What caused the los angeles flood?

According to the report, the lower reaches of the Los Angeles and San Gabriel rivers could overflow and turn sections of Long Beach, Carson, Lakewood, Compton, Downey and West Covina into flood zones. Coastal flooding could flood areas such as Belmont Shore, Naples and Seal Beach and the ports of Los Angeles and Long Beach. In Los Angeles County, flood control officials say an urgent priority is to empty the mud and debris deposits that protect urban communities from floods and debris that move rapidly from the San Gabriel Mountains. Around 108,000 acres (44,000 ha) were flooded in Los Angeles County, and the most affected area was the San Fernando Valley, where many communities had been built during the economic boom of the 1920s in low-lying areas that were once used for agriculture.

Wide swaths of the San Fernando Valley were flooded; floods in the Los Angeles River tore down bridges and destroyed railroads. Dozens of canyons upstream capture rainwater in the San Gabriels River and merge into the Dry Creek, which flows through the Devil's Gate and is one of the main tributaries of the Los Angeles River. Although some work was already under way on the river canal at the time, the 1938 flood was the main impetus to channel the Los Angeles River in particular, accelerating the flow of flood waters to the sea. Downtown Los Angeles was flooded and residential, industrial and commercial districts were flooded by rain, but only yesterday for several hours.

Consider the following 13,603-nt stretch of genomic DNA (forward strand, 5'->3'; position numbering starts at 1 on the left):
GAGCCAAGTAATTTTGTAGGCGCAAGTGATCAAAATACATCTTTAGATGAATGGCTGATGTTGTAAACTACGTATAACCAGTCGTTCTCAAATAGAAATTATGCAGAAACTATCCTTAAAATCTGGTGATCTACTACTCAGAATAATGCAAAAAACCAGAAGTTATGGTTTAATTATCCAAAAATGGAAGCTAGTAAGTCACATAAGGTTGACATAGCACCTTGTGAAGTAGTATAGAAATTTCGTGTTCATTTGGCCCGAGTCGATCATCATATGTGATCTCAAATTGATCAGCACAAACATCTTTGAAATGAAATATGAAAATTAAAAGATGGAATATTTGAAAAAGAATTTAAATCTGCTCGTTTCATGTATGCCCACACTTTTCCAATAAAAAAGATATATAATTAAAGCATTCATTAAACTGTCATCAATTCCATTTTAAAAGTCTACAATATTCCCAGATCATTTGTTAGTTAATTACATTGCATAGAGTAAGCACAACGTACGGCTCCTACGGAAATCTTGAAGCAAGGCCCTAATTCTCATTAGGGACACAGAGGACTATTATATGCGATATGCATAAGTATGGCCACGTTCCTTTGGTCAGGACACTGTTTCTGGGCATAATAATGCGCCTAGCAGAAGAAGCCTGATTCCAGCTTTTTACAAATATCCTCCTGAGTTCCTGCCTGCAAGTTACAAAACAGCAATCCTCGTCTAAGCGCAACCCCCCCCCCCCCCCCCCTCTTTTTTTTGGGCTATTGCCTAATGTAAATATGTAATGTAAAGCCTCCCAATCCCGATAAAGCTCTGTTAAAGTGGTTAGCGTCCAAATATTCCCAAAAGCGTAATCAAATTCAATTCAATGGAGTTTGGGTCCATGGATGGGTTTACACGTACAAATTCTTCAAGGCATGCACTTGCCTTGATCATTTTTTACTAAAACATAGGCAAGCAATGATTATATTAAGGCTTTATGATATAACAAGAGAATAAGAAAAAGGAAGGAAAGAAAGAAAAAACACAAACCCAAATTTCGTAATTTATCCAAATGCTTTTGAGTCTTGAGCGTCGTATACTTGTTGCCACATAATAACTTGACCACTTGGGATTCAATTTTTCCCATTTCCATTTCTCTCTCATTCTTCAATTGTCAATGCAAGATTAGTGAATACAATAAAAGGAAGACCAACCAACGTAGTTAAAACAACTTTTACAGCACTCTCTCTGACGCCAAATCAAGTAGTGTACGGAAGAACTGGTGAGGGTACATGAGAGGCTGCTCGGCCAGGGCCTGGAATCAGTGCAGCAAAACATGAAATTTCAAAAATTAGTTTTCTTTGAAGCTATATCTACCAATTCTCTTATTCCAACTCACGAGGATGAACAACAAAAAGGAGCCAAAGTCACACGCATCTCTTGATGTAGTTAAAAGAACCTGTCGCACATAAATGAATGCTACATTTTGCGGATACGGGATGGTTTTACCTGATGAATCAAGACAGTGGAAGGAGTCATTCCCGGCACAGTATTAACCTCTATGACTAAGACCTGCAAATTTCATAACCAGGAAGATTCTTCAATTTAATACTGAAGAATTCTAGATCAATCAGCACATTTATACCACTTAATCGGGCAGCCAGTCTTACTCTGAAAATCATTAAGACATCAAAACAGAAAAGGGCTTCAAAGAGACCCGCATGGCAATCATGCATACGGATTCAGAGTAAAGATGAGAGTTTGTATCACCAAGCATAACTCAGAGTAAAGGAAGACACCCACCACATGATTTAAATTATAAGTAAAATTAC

Between February 27 and 28, 1938, a storm from the Pacific Ocean moved inland into the Los Angeles Basin, running east to the San Gabriel Mountains. Because of its location between the Pacific Ocean and the high San Gabriel Mountains, the Los Angeles Basin is subject to flash floods caused by heavy orographic rainfall from Pacific storms that hit the mountains. Flood control structures prevented the destruction of parts of Los Angeles County, while Orange and Riverside Counties suffered more damage. The Great Flood of 1862 occurred in a series of storms that lasted only 45 days and plunged most of the Central Valley and the Los Angeles Basin under water.

The Los Angeles Times chartered a United Air Lines passenger plane to provide them with an aerial view of the damage caused by the floods.

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